And some consider much of the Old Testament as being nearly unreadable, Leviticus often being cited as an example, especially in the King James Version.
Having been brain-addled by relentless consumer marketing our entire lives, we are convinced that new is always better than old.
So, if we accept the Bible as worthwhile at all, we revel in the writings of Paul, John, Matthew, Mark, James, Peter, and all the other new, fresher faces behind the New Testament.
If we dabble at all in the Old, it’s merely to sing the poetry of the Psalms and mine wisdom nuggets from Proverbs. Oh, and the Song of Solomon has some good bits that are useful at weddings and such.
In the introduction of his book Christian Faith in the Old Testament: The Bible of the Apostles (Thomas Nelson) Gareth Lee Cockerill points out that when we diss the Old Testament, “Our God shrinks because we no longer see the majesty of his creation, the grandeur of his work in history, or the glory of his salvation in Christ.”
Cockerill then offers up a sweeping foundational overview of the 39 books of the Old Testament in only nine chapters, the final being a brief overview of the New Testament.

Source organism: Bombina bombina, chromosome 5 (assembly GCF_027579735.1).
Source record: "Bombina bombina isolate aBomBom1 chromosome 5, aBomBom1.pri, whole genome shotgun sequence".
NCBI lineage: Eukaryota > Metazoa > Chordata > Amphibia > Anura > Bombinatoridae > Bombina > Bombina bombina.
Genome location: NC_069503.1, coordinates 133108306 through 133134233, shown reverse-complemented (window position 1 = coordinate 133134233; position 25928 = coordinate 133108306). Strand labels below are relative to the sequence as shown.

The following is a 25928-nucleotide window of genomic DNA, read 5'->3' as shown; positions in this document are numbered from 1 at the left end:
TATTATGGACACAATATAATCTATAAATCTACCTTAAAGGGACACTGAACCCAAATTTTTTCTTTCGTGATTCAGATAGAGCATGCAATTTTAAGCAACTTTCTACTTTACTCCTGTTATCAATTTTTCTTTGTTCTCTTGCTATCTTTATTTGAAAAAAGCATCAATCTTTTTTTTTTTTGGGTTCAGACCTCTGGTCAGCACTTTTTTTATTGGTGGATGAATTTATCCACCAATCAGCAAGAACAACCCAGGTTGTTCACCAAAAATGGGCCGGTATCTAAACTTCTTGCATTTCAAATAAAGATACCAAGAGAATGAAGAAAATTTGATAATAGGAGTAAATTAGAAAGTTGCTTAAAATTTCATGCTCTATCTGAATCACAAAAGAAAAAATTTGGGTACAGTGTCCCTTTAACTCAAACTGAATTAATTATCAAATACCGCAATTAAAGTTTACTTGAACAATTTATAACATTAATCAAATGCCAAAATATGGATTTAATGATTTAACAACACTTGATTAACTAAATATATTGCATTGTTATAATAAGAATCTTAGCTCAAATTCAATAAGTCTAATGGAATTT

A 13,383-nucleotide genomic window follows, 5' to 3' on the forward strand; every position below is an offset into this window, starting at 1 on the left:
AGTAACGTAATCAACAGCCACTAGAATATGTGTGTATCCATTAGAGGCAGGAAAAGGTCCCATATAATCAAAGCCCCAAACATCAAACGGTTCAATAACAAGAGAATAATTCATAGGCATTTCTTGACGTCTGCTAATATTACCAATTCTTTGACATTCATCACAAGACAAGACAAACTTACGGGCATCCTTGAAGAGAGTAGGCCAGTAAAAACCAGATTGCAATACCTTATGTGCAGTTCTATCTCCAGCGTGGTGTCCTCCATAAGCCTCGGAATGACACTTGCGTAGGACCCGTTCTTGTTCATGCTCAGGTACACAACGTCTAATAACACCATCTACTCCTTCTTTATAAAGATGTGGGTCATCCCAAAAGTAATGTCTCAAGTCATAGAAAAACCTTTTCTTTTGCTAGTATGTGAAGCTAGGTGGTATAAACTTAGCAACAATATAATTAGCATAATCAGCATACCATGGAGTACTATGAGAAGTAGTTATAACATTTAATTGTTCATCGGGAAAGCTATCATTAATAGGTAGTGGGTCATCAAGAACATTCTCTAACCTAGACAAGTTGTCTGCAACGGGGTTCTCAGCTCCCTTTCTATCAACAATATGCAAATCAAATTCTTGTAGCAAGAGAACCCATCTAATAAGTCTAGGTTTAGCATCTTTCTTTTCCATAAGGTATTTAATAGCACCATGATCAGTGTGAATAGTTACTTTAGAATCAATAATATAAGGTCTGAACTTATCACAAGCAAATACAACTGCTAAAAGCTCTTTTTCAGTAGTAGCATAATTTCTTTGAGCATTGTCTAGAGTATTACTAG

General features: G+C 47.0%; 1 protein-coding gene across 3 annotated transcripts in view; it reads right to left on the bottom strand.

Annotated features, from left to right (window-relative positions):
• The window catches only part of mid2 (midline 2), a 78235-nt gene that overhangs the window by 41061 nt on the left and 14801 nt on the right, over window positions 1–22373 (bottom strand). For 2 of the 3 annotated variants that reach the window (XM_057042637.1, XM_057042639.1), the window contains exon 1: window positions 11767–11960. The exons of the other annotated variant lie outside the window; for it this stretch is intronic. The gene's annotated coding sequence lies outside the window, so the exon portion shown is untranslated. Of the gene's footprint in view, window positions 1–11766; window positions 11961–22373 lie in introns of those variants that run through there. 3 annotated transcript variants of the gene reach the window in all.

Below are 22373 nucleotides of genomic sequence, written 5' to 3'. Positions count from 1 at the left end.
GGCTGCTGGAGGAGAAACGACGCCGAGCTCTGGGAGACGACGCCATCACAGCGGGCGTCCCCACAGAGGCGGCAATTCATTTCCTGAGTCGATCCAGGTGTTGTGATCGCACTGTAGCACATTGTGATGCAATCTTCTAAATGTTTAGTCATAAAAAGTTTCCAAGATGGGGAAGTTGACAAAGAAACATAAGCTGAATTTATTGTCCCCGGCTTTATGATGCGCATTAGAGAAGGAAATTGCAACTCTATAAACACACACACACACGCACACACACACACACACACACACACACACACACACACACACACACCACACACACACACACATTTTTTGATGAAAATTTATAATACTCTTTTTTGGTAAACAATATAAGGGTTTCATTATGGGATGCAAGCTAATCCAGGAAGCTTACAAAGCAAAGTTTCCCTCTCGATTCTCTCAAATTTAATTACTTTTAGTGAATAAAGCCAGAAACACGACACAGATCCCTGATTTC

He points out that the Old Testament was the Bible for Jesus and his followers, explaining that if it was important to them it should be important to us.
While not a gripping read, the book does help make the Old Testament more accessible and relevant to the non-scholar. Feel free to read it straight through or jump to the chapters covering books and themes you want to know more about.
If you’ve never read the Old Testament in its entirety or are rusty in your appreciation of the Old Testament themes and stories, you may find this book useful and refreshing.
NOTE: To comply with the Federal Trade Commission’s 16 CFR, Part 255): I selected this book to review and received it free from the publisher. I was not required to write a positive review. The opinions I have expressed are my own.